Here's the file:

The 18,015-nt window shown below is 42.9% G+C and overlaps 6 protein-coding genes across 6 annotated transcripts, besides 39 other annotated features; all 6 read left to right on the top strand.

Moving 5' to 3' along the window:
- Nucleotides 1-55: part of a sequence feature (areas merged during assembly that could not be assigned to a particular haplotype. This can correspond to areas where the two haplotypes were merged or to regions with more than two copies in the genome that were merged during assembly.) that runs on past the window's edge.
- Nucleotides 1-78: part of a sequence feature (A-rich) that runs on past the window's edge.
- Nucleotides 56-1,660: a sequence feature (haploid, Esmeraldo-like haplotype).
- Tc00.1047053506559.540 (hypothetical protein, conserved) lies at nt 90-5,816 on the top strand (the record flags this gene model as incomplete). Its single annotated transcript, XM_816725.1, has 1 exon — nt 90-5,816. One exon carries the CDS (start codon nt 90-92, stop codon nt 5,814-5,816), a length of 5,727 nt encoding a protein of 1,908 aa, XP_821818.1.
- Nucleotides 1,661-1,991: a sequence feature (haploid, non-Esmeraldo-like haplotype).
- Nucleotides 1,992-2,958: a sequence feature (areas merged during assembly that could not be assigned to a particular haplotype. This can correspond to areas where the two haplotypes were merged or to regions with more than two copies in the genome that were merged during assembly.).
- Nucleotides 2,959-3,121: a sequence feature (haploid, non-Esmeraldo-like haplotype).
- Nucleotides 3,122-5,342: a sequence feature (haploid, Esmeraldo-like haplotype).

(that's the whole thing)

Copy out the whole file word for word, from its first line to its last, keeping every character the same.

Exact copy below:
The 18,015-nt window shown below is 42.9% G+C and overlaps 6 protein-coding genes across 6 annotated transcripts, besides 39 other annotated features; all 6 read left to right on the top strand.

Moving 5' to 3' along the window:
- Nucleotides 1-55: part of a sequence feature (areas merged during assembly that could not be assigned to a particular haplotype. This can correspond to areas where the two haplotypes were merged or to regions with more than two copies in the genome that were merged during assembly.) that runs on past the window's edge.
- Nucleotides 1-78: part of a sequence feature (A-rich) that runs on past the window's edge.
- Nucleotides 56-1,660: a sequence feature (haploid, Esmeraldo-like haplotype).
- Tc00.1047053506559.540 (hypothetical protein, conserved) lies at nt 90-5,816 on the top strand (the record flags this gene model as incomplete). Its single annotated transcript, XM_816725.1, has 1 exon — nt 90-5,816. One exon carries the CDS (start codon nt 90-92, stop codon nt 5,814-5,816), a length of 5,727 nt encoding a protein of 1,908 aa, XP_821818.1.
- Nucleotides 1,661-1,991: a sequence feature (haploid, non-Esmeraldo-like haplotype).
- Nucleotides 1,992-2,958: a sequence feature (areas merged during assembly that could not be assigned to a particular haplotype. This can correspond to areas where the two haplotypes were merged or to regions with more than two copies in the genome that were merged during assembly.).
- Nucleotides 2,959-3,121: a sequence feature (haploid, non-Esmeraldo-like haplotype).
- Nucleotides 3,122-5,342: a sequence feature (haploid, Esmeraldo-like haplotype).